In June, we also ran our poll nationwide on a representative sample of 1,040 American adults with Qualtrics. The U.S. public rated QAnon 24 on average. Democrats and Republicans across the country similarly rated it 25 and 26, respectively on average. These findings corroborate other national polls showing that Democrats and Republicans view QAnon both negatively and similarly.

So if partisanship does not predict support for QAnon, we wondered whether conspiracy thinking does. To measure this underlying worldview — one in which events and circumstances are the product of conspiracies — we asked respondents whether they agreed or disagreed with the following statements:

  • “Big events like wars, the recent recession, and the outcomes of elections are controlled by small groups of people who are working in secret against the rest of us.”
  • “Much of our lives are being controlled by plots hatched in secret places.”
  • “Even though we live in a democracy, a few people will always run things anyway.”
  • “The people who really ‘run’ the country are not known to the voters.”

When we combine these four questions into a single summary measure of conspiracy thinking, we find that they are strongly correlated with positive views of QAnon, regardless of the survey respondent’s partisanship. In our U.S. poll, we find that Americans with below-average levels of conspiracy thinking rated QAnon 18 on average, with Republicans in that category rating it 18 and Democrats rating it 19 on average. In contrast, Americans with above-average levels of conspiracy thinking rated QAnon 31 on average; Republicans in this category rated it a 32, and Democrats a 30 on average. In short, people who see events and circumstances as the product of shadowy conspiracies, regardless of party, are those most likely to support “Q.”

Even though the GOP has attempted to distance itself from most of these candidates, all the QAnon supporters running for national office are Republicans. This may be because the QAnon theory posits Trump as a hero. But our results suggest instead that Republicans and Democrats view QAnon similarly. Perhaps more important, we don’t find much evidence that QAnon support is growing over time. The Pew Research Center, for example, found in March that 75 percent of Americans didn’t even know what QAnon was.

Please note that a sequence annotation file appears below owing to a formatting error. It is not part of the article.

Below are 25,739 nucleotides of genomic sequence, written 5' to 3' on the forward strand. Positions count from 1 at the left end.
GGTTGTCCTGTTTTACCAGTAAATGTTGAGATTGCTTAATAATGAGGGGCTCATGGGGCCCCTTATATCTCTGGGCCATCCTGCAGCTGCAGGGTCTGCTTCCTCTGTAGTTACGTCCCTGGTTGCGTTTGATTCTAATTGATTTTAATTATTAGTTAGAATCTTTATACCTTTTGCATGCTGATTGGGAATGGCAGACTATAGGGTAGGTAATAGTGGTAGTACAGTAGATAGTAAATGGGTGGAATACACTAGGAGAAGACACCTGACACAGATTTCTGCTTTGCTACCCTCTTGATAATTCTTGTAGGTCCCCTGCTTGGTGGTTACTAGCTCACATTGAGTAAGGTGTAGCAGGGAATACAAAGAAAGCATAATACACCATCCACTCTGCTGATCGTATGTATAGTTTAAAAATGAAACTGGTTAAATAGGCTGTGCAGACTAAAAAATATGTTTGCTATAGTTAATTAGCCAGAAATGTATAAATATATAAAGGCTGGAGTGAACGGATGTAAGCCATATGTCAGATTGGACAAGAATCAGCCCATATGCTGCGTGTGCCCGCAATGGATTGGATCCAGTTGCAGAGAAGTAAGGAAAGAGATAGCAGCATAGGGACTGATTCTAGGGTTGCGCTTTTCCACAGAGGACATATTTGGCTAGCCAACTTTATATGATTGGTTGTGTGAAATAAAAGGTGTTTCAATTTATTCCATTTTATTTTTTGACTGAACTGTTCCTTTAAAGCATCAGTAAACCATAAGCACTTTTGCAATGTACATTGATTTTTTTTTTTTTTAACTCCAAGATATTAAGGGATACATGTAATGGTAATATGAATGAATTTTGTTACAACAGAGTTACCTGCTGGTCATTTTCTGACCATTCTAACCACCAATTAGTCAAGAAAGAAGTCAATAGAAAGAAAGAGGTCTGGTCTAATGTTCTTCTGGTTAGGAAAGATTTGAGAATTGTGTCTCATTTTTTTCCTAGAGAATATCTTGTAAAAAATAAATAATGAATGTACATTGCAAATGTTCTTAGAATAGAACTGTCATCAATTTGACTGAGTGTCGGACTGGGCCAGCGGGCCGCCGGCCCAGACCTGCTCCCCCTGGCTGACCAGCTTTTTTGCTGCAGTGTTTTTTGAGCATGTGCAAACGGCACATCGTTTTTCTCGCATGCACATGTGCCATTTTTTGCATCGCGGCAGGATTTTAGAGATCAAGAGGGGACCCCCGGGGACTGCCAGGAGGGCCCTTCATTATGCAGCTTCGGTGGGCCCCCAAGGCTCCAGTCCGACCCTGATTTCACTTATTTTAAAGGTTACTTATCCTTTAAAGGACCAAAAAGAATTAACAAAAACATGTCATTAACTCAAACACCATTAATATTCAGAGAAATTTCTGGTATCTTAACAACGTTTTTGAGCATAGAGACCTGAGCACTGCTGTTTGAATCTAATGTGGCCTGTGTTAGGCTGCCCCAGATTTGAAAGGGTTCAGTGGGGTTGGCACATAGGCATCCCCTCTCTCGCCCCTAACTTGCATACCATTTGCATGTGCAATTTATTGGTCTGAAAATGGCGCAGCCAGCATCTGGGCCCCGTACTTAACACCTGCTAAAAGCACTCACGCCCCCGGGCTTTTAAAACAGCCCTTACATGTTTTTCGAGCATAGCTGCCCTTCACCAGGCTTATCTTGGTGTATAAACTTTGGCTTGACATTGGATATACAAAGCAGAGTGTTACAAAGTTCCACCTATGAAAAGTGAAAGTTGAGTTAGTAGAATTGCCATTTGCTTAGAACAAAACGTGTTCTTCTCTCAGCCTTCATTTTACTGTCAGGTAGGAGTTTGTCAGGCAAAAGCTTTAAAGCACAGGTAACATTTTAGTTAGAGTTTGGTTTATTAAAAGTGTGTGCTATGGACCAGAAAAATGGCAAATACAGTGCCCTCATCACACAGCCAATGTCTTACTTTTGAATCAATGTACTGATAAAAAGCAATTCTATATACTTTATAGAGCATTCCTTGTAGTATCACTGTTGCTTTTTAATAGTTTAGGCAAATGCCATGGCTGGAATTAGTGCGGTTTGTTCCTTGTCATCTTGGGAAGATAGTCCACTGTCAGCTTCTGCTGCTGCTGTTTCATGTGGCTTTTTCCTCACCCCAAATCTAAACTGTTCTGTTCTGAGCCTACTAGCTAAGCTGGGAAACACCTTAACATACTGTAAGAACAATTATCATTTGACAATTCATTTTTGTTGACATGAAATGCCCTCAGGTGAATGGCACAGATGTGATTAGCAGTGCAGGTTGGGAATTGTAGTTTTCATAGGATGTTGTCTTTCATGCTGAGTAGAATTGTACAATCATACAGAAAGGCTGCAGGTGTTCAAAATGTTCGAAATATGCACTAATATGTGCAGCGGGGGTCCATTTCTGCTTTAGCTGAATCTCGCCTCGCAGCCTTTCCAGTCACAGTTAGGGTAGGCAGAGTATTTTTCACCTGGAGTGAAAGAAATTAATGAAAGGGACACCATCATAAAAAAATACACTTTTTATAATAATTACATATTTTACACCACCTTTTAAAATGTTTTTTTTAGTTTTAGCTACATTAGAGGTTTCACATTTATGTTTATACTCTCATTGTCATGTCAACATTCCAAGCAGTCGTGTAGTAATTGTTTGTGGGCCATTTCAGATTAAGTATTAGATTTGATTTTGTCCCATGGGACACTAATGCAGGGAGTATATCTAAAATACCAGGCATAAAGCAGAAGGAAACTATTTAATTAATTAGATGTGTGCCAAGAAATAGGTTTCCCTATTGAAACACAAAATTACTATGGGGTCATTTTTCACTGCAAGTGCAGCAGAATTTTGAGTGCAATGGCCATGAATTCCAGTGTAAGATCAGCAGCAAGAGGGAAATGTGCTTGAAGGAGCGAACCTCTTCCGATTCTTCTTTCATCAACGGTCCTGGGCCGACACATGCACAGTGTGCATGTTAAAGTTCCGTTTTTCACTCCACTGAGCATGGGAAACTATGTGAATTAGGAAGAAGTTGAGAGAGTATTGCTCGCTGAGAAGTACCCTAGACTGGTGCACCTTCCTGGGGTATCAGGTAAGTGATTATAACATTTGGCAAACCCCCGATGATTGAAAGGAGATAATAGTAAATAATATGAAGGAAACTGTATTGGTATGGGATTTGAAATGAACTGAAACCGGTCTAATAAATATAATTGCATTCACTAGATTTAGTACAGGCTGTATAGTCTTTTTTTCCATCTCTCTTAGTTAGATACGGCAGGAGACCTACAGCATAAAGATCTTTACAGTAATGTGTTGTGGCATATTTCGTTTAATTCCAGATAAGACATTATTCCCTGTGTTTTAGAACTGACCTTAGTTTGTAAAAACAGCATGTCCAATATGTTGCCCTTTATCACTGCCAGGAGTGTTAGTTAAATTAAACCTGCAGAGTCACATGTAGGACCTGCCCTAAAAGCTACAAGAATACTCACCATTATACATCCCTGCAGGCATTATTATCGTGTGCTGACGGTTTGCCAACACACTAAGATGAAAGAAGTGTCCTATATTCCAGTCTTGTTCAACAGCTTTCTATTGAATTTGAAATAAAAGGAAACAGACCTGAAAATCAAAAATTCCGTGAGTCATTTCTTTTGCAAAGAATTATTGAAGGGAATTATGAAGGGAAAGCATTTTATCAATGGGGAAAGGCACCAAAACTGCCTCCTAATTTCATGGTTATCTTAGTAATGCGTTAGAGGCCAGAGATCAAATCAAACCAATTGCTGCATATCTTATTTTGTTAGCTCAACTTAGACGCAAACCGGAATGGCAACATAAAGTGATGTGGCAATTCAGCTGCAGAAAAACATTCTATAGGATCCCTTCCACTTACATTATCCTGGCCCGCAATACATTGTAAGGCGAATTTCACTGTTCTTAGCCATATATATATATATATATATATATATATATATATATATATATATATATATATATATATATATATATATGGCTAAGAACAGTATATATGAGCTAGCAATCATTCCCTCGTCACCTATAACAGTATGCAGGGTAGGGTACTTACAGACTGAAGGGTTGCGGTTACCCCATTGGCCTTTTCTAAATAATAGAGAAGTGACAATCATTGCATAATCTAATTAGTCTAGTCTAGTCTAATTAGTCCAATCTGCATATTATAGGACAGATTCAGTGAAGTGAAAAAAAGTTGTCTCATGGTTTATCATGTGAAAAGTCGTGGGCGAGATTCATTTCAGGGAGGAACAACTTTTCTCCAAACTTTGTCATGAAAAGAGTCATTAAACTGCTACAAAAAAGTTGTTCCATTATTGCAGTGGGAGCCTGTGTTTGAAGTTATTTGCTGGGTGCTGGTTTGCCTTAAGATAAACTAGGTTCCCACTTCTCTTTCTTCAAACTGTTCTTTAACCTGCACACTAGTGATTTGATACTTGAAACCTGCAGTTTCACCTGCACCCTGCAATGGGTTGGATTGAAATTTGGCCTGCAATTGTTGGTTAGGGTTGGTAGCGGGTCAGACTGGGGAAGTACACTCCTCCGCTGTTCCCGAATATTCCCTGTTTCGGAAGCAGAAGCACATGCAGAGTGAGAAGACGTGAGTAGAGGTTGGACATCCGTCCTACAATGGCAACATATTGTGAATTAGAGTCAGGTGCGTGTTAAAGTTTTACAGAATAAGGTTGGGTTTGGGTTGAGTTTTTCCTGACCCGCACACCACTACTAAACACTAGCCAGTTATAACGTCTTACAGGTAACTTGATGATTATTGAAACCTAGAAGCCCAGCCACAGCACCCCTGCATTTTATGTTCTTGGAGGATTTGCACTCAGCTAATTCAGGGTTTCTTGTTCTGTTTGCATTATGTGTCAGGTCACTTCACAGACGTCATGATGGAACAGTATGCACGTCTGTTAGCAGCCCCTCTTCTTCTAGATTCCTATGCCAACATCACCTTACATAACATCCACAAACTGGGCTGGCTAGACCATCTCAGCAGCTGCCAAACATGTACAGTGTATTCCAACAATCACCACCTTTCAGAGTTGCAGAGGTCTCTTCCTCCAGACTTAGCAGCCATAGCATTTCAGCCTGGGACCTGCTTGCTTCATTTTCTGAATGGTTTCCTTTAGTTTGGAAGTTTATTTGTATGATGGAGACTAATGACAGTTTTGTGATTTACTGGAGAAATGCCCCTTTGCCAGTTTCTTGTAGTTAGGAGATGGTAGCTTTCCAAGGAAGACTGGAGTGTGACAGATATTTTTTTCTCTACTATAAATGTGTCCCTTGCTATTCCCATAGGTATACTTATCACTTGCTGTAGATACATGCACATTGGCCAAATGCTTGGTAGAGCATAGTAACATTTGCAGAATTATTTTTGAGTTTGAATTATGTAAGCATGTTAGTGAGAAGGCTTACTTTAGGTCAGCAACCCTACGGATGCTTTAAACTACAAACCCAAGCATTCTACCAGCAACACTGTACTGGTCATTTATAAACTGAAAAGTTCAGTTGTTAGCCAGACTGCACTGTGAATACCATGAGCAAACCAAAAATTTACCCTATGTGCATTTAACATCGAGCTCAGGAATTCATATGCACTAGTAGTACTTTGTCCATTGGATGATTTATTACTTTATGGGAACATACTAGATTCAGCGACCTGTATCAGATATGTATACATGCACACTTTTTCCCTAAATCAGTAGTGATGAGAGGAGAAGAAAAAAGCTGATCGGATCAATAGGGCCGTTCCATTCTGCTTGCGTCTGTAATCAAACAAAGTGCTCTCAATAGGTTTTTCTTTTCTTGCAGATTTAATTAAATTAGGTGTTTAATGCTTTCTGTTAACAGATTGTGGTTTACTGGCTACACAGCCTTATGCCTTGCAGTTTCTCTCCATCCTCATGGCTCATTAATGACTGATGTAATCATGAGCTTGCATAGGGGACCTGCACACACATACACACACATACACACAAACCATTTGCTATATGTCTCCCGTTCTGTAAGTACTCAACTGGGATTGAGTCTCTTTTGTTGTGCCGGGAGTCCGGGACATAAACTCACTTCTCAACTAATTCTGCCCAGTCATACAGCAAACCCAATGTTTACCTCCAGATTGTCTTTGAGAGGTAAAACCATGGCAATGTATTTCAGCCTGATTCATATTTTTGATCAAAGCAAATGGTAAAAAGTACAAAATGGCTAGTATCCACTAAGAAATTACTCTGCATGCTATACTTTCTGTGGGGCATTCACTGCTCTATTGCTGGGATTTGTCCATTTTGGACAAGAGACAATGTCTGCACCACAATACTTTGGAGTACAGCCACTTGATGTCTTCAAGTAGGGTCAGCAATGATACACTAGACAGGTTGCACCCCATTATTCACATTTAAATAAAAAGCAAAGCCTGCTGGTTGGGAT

More broadly, QAnon’s appeal is not really based on traditional left-right politics. Rather, it seems to appeal to people who have an intense disdain for the established political order. It is no surprise then that much of the QAnon-themed Twitter accounts fantasize about violence and radical systemic change. This might explain why Q-friendly candidates such as Greene employ gun imagery and Perkins recently took an online “oath” to QAnon pledging to be a “digital soldier.”

Joseph E. Uscinski (@joeuscinski) is associate professor of political science at the University of Miami and co-author of “American Conspiracy Theories” (Oxford University Press, 2014).

Casey Klofstad is professor of political science at the University of Miami.

Justin Stoler is associate professor of geography at University of Miami.